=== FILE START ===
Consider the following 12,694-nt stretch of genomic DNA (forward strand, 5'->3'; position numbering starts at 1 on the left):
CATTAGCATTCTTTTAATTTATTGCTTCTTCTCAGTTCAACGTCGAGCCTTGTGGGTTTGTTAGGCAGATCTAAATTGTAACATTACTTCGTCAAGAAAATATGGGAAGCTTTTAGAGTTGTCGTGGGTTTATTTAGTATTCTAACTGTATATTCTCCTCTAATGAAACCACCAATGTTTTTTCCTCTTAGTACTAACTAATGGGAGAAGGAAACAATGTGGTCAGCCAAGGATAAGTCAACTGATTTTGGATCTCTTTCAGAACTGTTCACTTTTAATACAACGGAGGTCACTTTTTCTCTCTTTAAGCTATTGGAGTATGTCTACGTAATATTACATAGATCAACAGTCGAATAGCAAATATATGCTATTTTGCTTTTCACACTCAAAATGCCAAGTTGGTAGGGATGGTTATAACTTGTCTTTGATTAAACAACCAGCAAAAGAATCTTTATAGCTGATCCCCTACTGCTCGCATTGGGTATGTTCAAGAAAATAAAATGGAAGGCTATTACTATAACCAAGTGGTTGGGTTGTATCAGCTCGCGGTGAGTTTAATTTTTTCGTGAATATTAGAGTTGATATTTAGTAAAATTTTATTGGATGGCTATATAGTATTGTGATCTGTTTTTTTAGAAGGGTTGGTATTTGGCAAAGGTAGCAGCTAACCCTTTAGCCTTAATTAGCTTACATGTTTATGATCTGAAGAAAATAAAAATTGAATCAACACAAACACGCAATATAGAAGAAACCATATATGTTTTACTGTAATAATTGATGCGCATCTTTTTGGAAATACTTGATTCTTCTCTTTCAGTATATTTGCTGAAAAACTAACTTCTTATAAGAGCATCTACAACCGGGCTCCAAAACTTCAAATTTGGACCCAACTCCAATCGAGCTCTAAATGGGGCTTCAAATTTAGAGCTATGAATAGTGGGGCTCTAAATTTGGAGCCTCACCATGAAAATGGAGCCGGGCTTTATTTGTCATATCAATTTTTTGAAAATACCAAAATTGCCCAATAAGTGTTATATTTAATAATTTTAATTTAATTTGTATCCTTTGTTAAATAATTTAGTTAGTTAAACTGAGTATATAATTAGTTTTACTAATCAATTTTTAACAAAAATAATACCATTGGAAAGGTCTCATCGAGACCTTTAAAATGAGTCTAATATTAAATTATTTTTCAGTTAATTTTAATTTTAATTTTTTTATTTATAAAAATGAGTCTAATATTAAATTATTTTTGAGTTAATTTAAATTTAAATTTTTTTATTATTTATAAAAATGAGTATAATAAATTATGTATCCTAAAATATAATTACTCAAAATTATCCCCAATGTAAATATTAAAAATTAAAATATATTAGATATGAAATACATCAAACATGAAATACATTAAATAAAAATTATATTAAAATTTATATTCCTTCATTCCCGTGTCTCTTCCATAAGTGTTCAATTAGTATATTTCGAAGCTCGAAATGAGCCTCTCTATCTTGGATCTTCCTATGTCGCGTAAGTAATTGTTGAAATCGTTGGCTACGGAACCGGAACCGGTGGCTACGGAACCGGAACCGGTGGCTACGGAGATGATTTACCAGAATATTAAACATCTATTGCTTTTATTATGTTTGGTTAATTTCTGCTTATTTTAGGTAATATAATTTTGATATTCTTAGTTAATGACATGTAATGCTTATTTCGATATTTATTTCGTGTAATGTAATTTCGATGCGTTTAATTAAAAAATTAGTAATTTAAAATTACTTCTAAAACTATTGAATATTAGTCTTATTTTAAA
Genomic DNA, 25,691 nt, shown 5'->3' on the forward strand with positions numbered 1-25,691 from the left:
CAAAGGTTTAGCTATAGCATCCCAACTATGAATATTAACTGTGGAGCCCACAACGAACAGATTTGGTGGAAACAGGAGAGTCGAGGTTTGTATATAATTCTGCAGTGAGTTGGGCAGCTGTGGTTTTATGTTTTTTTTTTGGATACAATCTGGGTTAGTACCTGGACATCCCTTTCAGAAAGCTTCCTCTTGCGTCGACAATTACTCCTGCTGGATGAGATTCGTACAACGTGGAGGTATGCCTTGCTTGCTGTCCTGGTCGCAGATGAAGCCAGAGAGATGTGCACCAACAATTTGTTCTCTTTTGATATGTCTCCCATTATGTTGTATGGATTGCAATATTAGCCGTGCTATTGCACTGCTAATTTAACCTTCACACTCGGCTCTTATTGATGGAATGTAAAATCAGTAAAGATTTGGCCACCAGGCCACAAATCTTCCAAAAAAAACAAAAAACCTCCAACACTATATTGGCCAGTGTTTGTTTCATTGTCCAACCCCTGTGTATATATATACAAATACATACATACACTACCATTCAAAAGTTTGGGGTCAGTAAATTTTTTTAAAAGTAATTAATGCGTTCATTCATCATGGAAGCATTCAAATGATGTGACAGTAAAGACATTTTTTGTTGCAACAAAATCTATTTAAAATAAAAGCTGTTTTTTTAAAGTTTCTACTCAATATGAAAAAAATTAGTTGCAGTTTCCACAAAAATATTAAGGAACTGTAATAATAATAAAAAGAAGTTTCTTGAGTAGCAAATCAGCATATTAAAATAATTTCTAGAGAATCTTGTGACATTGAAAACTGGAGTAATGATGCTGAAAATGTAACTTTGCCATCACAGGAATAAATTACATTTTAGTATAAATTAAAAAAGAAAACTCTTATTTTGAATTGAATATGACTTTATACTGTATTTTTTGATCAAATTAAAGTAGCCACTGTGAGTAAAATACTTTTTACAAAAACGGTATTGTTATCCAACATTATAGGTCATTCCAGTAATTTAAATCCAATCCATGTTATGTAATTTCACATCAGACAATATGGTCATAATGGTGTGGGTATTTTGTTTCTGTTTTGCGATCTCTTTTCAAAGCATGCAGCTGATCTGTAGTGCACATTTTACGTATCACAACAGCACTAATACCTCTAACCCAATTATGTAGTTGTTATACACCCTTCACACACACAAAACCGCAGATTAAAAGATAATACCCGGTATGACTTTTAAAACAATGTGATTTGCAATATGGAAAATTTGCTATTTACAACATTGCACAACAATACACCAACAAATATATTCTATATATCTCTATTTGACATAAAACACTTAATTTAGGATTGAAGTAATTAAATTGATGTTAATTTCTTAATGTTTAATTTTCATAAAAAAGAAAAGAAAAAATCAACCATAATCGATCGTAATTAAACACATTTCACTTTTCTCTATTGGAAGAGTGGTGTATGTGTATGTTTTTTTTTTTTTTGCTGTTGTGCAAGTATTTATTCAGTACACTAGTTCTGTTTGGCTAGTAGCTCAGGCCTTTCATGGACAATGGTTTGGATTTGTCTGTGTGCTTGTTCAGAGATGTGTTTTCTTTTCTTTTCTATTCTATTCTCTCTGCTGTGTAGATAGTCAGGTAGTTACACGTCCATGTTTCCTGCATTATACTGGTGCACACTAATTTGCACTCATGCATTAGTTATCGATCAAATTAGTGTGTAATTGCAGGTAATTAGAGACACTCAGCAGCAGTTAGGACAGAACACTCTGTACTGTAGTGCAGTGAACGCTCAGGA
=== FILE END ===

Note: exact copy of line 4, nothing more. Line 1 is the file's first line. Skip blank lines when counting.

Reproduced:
CAAAGGTTTAGCTATAGCATCCCAACTATGAATATTAACTGTGGAGCCCACAACGAACAGATTTGGTGGAAACAGGAGAGTCGAGGTTTGTATATAATTCTGCAGTGAGTTGGGCAGCTGTGGTTTTATGTTTTTTTTTTGGATACAATCTGGGTTAGTACCTGGACATCCCTTTCAGAAAGCTTCCTCTTGCGTCGACAATTACTCCTGCTGGATGAGATTCGTACAACGTGGAGGTATGCCTTGCTTGCTGTCCTGGTCGCAGATGAAGCCAGAGAGATGTGCACCAACAATTTGTTCTCTTTTGATATGTCTCCCATTATGTTGTATGGATTGCAATATTAGCCGTGCTATTGCACTGCTAATTTAACCTTCACACTCGGCTCTTATTGATGGAATGTAAAATCAGTAAAGATTTGGCCACCAGGCCACAAATCTTCCAAAAAAAACAAAAAACCTCCAACACTATATTGGCCAGTGTTTGTTTCATTGTCCAACCCCTGTGTATATATATACAAATACATACATACACTACCATTCAAAAGTTTGGGGTCAGTAAATTTTTTTAAAAGTAATTAATGCGTTCATTCATCATGGAAGCATTCAAATGATGTGACAGTAAAGACATTTTTTGTTGCAACAAAATCTATTTAAAATAAAAGCTGTTTTTTTAAAGTTTCTACTCAATATGAAAAAAATTAGTTGCAGTTTCCACAAAAATATTAAGGAACTGTAATAATAATAAAAAGAAGTTTCTTGAGTAGCAAATCAGCATATTAAAATAATTTCTAGAGAATCTTGTGACATTGAAAACTGGAGTAATGATGCTGAAAATGTAACTTTGCCATCACAGGAATAAATTACATTTTAGTATAAATTAAAAAAGAAAACTCTTATTTTGAATTGAATATGACTTTATACTGTATTTTTTGATCAAATTAAAGTAGCCACTGTGAGTAAAATACTTTTTACAAAAACGGTATTGTTATCCAACATTATAGGTCATTCCAGTAATTTAAATCCAATCCATGTTATGTAATTTCACATCAGACAATATGGTCATAATGGTGTGGGTATTTTGTTTCTGTTTTGCGATCTCTTTTCAAAGCATGCAGCTGATCTGTAGTGCACATTTTACGTATCACAACAGCACTAATACCTCTAACCCAATTATGTAGTTGTTATACACCCTTCACACACACAAAACCGCAGATTAAAAGATAATACCCGGTATGACTTTTAAAACAATGTGATTTGCAATATGGAAAATTTGCTATTTACAACATTGCACAACAATACACCAACAAATATATTCTATATATCTCTATTTGACATAAAACACTTAATTTAGGATTGAAGTAATTAAATTGATGTTAATTTCTTAATGTTTAATTTTCATAAAAAAGAAAAGAAAAAATCAACCATAATCGATCGTAATTAAACACATTTCACTTTTCTCTATTGGAAGAGTGGTGTATGTGTATGTTTTTTTTTTTTTTGCTGTTGTGCAAGTATTTATTCAGTACACTAGTTCTGTTTGGCTAGTAGCTCAGGCCTTTCATGGACAATGGTTTGGATTTGTCTGTGTGCTTGTTCAGAGATGTGTTTTCTTTTCTTTTCTATTCTATTCTCTCTGCTGTGTAGATAGTCAGGTAGTTACACGTCCATGTTTCCTGCATTATACTGGTGCACACTAATTTGCACTCATGCATTAGTTATCGATCAAATTAGTGTGTAATTGCAGGTAATTAGAGACACTCAGCAGCAGTTAGGACAGAACACTCTGTACTGTAGTGCAGTGAACGCTCAGGA